Morgan residents fleeing the explosion (via New York Times)
The now refurbished site of the Gillespie plant power house (all present day photographs by the author)
Original wall of the Gillespie plant power house
It would be days before the explosions and fires would cease and the extent of the devastation could be assessed. Of the 700 buildings at the T. A. Gillespie Loading Company, 325 were destroyed. The property was heavily pocked with craters, with one measuring 30 feet deep, 140 feet wide, and 150 feet long where an ammonium nitrate storage containing 1,000,000 pounds of the substance had once stood. Of the 30 million pounds of explosives located in the magazine storage and freight cars, 12 million pounds were destroyed, and of the over one million loaded shells on site that night, over 300,000 were detonated or destroyed.
Though the material loss was astounding, the human toll was devastating. The nature of the disaster made an exact death toll difficult to confirm (there were accounts of family members disappearing that night without a body ever being found), but it is estimated that approximately 100 people died on the grounds of the plant. Of the estimated 62,000 people who were displaced by the explosions and left with little protection against the elements, nearly 300 people would die as the result of a flu epidemic sweeping the area around the time of the incident.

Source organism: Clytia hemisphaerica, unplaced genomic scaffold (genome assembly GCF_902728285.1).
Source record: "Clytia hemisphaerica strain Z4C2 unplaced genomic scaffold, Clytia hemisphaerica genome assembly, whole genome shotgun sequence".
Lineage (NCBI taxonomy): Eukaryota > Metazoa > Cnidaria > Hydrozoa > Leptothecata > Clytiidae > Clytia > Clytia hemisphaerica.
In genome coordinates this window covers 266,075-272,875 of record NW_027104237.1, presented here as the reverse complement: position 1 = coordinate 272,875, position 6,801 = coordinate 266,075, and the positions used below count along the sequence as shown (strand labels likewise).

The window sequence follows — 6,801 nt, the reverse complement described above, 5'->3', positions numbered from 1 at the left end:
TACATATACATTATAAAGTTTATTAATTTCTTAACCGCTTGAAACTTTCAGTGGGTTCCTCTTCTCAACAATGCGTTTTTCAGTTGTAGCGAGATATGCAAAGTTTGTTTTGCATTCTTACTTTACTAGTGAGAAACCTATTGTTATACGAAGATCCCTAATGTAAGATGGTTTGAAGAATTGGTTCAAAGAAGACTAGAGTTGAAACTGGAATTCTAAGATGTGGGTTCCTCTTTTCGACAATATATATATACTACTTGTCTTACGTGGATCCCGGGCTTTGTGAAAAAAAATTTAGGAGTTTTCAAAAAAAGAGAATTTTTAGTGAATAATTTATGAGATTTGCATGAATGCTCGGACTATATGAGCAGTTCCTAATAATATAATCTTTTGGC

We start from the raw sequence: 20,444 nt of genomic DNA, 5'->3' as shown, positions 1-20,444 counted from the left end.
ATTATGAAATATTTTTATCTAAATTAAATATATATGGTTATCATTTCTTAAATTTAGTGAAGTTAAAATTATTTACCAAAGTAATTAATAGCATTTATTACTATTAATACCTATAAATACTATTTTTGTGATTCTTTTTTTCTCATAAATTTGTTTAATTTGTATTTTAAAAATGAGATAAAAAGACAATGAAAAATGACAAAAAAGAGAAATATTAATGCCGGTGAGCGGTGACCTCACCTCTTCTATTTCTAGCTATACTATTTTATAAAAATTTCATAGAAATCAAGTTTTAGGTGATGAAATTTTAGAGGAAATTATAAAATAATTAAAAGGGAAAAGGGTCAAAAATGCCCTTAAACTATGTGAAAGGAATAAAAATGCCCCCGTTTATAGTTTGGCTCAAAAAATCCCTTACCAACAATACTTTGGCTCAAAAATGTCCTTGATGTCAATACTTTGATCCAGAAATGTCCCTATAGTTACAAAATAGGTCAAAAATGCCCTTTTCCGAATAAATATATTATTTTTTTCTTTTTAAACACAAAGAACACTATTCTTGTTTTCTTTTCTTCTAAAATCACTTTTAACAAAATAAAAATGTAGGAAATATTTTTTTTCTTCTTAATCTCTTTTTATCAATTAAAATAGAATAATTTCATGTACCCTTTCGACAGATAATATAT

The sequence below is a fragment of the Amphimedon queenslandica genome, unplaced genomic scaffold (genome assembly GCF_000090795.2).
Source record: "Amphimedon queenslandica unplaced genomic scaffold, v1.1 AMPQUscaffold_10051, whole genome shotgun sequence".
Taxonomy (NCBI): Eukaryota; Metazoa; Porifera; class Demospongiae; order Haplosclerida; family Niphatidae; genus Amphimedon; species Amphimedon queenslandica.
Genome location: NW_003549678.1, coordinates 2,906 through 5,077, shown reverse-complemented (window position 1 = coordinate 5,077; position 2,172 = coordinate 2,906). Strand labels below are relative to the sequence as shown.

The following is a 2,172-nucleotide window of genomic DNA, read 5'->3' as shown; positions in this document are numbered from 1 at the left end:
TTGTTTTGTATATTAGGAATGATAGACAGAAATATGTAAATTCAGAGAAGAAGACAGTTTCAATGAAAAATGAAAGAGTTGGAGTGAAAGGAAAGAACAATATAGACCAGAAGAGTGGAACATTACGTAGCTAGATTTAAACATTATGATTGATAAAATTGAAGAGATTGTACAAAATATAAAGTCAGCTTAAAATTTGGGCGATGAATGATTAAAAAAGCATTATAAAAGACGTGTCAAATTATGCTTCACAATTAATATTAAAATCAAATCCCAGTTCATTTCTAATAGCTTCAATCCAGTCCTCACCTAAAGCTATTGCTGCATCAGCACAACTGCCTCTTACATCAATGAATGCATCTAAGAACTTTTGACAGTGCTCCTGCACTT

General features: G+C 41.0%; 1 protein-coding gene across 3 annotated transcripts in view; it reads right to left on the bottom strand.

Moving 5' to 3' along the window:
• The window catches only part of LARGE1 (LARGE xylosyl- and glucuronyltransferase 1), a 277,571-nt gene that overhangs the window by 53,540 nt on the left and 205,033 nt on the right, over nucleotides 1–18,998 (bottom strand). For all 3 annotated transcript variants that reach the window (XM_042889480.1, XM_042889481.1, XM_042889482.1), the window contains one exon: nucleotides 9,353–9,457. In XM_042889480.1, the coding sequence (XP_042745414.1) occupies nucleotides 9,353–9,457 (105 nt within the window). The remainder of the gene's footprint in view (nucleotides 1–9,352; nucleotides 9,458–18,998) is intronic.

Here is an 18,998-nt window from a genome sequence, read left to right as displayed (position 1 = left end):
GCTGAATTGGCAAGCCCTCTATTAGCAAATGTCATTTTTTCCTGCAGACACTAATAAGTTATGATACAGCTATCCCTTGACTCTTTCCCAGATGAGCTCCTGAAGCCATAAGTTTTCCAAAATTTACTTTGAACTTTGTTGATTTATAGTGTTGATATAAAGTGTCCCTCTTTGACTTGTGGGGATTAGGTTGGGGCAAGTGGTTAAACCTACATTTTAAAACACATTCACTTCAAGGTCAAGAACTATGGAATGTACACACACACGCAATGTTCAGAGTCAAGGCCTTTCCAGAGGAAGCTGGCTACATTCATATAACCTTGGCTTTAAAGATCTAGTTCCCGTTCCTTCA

Remains of the Gillespie plant
Exterior of a surviving Gillespie plant building
Another view of the plant building
Theories about the cause of the accident spread as quickly as the fires, with some wondering if this was an act of sabotage. Days later T.A. Gillespie himself spoke to newspapers, describing his belief that a kettle of amatol — a mixture of TNT and ammonium nitrate — had overflowed, resulting in the first blast despite employee efforts to keep the material under control. A later investigation by the army determined that the blast was not preceded by a fire and had occurred without warning. Further investigation confirmed that the initial explosion occurred in building 6-1-1, and subsequent explosions occurred in areas including shell storage, shipping cars, and finishing rooms causing massive fires and the launching of shells. An official cause of the explosion was never confirmed.
The blast that shook central New Jersey is now a faded memory, with many current residents unaware of what happened in their town. Of the 700 plant buildings, only two remain, hardly recognizable in their transformation into local businesses and as part of a marina. The Ernst Memorial Cemetery located in Parlin New Jersey is home to a memorial honoring those lost in the explosion. Erected in 1929, a stone sits above a mass grave reading: “In memory of the unidentified dead who gave their lives while in the service of the United States of America, at the Morgan Shell Loading Plant in the explosion of October 4-5, 1918.”
Memorial stone and mass grave for those killed in the Gillespie explosion
It is in this 20 foot by 35 foot grave, and within the few remaining walls of the ruined buildings, that the last memories of a terrible event that shook New Jersey rest, reminders that the tragedies of war can turn any location into a site of unspeakable disaster.